No-one is beyond Christ’s capacity to save


 
Sermon: Sunday, 9th October, 2022 Video
Speaker: John Johnstone
Scripture: Luke 19:1-10

On Monday King Charles came to the Kingdom of Fife, in order to formally carry out the wishes of the late Queen and bestow city status on Dunfermline. Why this wasn’t done for Kirkcaldy I’m not quite sure! This took place at Dunfermline City Chambers. The King said this historic moment would: ‘Gladden my dear mother’s heart, as it certainly gladdens mine.’ Charles and Camilla then went on to visit Dunfermline Abbey, marking its 950th anniversary.

Imagine for a moment that the King of Kings, Jesus himself, visited Fife today. Where would he go? Who would he meet? Would he meet with politicians, church leaders, business leaders and entertainers? I doubt it. It is more likely that he would approach the drug addict, or perhaps even the drug dealer. If we had a prison in Fife, he might stop off there. What about a rogue builder who had made a lot of money by cheating elderly people? What about a prostitute?

‘The Son of Man came eating and drinking, and you say, ‘Here is a glutton and a drunkard, a friend of tax collectors and sinners.’ (Luke 7:34)

As we return to this well-known story in Luke chapter 19, we need to appreciate how shocked the people are that Jesus would willingly mix with someone like Zacchaeus, one they regarded as a cheat and a traitor. ‘All the people saw this and began to mutter, ‘He has gone to be the guest of a sinner.’ (Luke 19:7)

Most people hated Zacchaeus. Tax collectors were well known for charging more taxes than the Romans expected to receive in order to line their own pockets. Zacchaeus was the chief tax collector, probably taking a cut from all the tax collectors working in the affluent area of Jericho, making him equally rich and despised by the people. To go to someone’s home in that culture was a mark of your acceptance of them. We can imagine people in the crowd muttering things like: ‘Of all the people in the whole of Jericho, and he has to choose Zacchaeus…’

This is a significant moment because it is the last personal encounter Jesus will have with someone before his arrival at Jerusalem, where he will be put to death. This is no chance encounter. Jesus goes out of his way to meet with Zacchaeus in order to transform his life, change his heart, and bring him into the Kingdom of God. This magnificent transformation comes about through the love and power of Jesus, and illustrates for us the reason why Jesus left Heaven and came to earth: ‘For the Son of Man came to seek and to save the lost.’ (Luke 19:10)

Jesus specialises in seeking and saving lost people, and that is just as true today as it was back in Zacchaeus’ day. Do you believe that?

‘Here is a trustworthy saying that deserves full acceptance: Christ Jesus came into the world to save sinners – of whom I am the worst.’ (1 Timothy 1:15)

‘For God did not send his Son into the world to condemn the world, but to save the world through him.’ (1 John 3:17)

Is this a story about Zacchaeus seeking after Jesus, or of Jesus seeking after Zacchaeus?

1. Zacchaeus is seeking Jesus

In one sense, Zacchaeus is certainly seeking to see Jesus. This must have been a strong desire in his heart, because he is willing to go to great lengths in order to do so. He runs on ahead of the crowd and climbs a tree, knowing that’s he’s too short to see over the crowd. Many wealthy and powerful people in his position would have given up, as they would have felt it was too embarrassing to climb a tree. It would have felt undignified. You would get laughed at. But Zacchaeus doesn’t seem to care. This begs the question, why is he so keen to meet with Jesus?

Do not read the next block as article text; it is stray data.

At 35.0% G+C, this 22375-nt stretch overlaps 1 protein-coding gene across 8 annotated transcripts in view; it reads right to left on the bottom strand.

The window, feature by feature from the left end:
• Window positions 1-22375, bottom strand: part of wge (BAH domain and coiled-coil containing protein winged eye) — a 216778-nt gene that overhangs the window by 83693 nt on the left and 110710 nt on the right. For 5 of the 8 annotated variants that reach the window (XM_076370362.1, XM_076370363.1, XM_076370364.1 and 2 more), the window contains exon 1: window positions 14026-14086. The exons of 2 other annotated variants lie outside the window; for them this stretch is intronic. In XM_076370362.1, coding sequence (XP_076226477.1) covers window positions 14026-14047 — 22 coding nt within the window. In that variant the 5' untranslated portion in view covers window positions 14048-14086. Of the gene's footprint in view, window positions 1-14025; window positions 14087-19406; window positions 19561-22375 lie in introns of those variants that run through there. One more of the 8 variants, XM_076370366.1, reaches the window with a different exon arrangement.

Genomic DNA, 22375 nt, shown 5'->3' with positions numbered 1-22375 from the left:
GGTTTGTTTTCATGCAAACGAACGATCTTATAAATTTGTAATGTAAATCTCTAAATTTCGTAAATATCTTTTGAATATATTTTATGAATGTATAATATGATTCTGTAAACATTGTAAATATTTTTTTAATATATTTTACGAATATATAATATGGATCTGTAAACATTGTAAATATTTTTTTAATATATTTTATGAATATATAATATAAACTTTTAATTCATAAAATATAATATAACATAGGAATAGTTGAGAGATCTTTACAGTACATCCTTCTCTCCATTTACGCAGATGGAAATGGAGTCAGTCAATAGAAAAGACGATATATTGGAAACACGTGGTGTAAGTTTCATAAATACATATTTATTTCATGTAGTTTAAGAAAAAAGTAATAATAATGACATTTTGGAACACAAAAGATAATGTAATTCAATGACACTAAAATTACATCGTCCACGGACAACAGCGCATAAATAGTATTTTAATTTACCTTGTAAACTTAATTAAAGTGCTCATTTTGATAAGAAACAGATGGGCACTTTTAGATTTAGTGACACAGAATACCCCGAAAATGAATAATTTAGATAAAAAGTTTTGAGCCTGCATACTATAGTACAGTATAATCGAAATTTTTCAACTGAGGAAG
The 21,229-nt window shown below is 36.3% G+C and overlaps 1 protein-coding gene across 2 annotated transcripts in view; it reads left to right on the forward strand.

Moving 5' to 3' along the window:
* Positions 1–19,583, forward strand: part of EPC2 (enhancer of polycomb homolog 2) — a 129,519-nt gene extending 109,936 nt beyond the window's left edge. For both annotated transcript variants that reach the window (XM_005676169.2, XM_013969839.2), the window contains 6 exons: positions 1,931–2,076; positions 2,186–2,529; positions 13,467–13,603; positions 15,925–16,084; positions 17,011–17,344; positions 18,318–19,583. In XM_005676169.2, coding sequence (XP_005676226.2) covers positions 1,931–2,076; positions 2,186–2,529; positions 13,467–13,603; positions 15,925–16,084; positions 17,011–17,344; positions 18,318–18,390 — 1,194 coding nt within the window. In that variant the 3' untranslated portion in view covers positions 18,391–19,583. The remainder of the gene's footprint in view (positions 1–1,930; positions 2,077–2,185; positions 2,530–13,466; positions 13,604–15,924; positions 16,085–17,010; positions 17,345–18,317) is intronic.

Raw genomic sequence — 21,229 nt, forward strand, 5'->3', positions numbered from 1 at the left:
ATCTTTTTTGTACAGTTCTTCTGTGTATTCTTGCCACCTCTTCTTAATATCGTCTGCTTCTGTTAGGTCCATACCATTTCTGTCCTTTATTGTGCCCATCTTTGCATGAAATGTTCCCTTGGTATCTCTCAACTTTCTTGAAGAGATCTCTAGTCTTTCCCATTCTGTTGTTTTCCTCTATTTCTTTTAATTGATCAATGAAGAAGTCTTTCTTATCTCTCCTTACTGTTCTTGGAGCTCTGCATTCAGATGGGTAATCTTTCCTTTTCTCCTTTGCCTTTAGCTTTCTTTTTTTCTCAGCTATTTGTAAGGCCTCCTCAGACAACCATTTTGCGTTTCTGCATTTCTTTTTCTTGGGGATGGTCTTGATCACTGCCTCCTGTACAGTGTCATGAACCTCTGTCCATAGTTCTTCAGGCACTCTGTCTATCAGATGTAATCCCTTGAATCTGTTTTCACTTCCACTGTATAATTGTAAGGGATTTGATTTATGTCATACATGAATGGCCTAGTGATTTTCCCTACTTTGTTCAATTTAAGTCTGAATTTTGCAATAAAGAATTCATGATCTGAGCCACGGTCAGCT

We cannot be certain. We are not told why. Perhaps it was because as one of the hated tax collectors, he had heard that Jesus was a friend of tax collectors and sinners. If most people hated tax collectors, and they did, this would have made Jesus’ reputation something attractive. Perhaps Zacchaeus even knew Levi personally, that tax collector called to follow Jesus.

After this, Jesus went out and saw a tax collector by the name of Levi sitting at his tax booth. ‘Follow me,’ Jesus said to him, and Levi got up, left everything and followed him. Then Levi held a great banquet for Jesus at his house, and a large crowd of tax collectors and others were eating with them. But the Pharisees and the teachers of the law who belonged to their sect complained to his disciples, ‘Why do you eat and drink with tax collectors and sinners?’ Jesus answered them, ‘It is not the healthy who need a doctor, but the sick. I have not come to call the righteous, but sinners to repentance.’ (Luke 5:27-31)

Perhaps, in spite of his wealth, Zacchaeus felt empty inside. This is so often the case of those who rise to the top of their profession and have everything money can buy. But they cannot buy peace with God and they cannot buy a sense of meaning and purpose in life, which can only come through a relationship with God. Zacchaeus was seeking to see Jesus. Something seems to be stirring within him. It might have been just curiosity but I suspect it was something more than that. But his very curiosity is a sign of God’s hand at work in him. Ultimately, if Zacchaeus is seeking to see Jesus it is because Jesus is seeking to meet with and transform him. It is God’s work of grace which is undergirds everything.

2. Jesus is seeking Zacchaeus

Had it just been left to Zacchaeus, all that would have happened that day was that Zacchaeus would get a good sighting of the man so many people were talking about. It would not have been a life-transforming event. He could have gone home to his wife and said: ‘I was only a few feet away from him. He just looks like an ordinary guy.’ It’s hardly a headline story.

But Jesus is the one who takes the initiative, and this is the way it always is when people become Christians. God seeks us out. Jesus stops and looks right up at Zacchaeus. ‘Zacchaeus, come down immediately. I must stay at your house today.’ (Luke 19:5) Hear the authority of Jesus: ‘I must stay…’ This is the ‘must’ of divine necessity. Jesus is on a mission to save lost sinners, and Zacchaeus is one of them. He doesn’t say to Zacchaeus: ‘Is there any chance I could stay at your house?’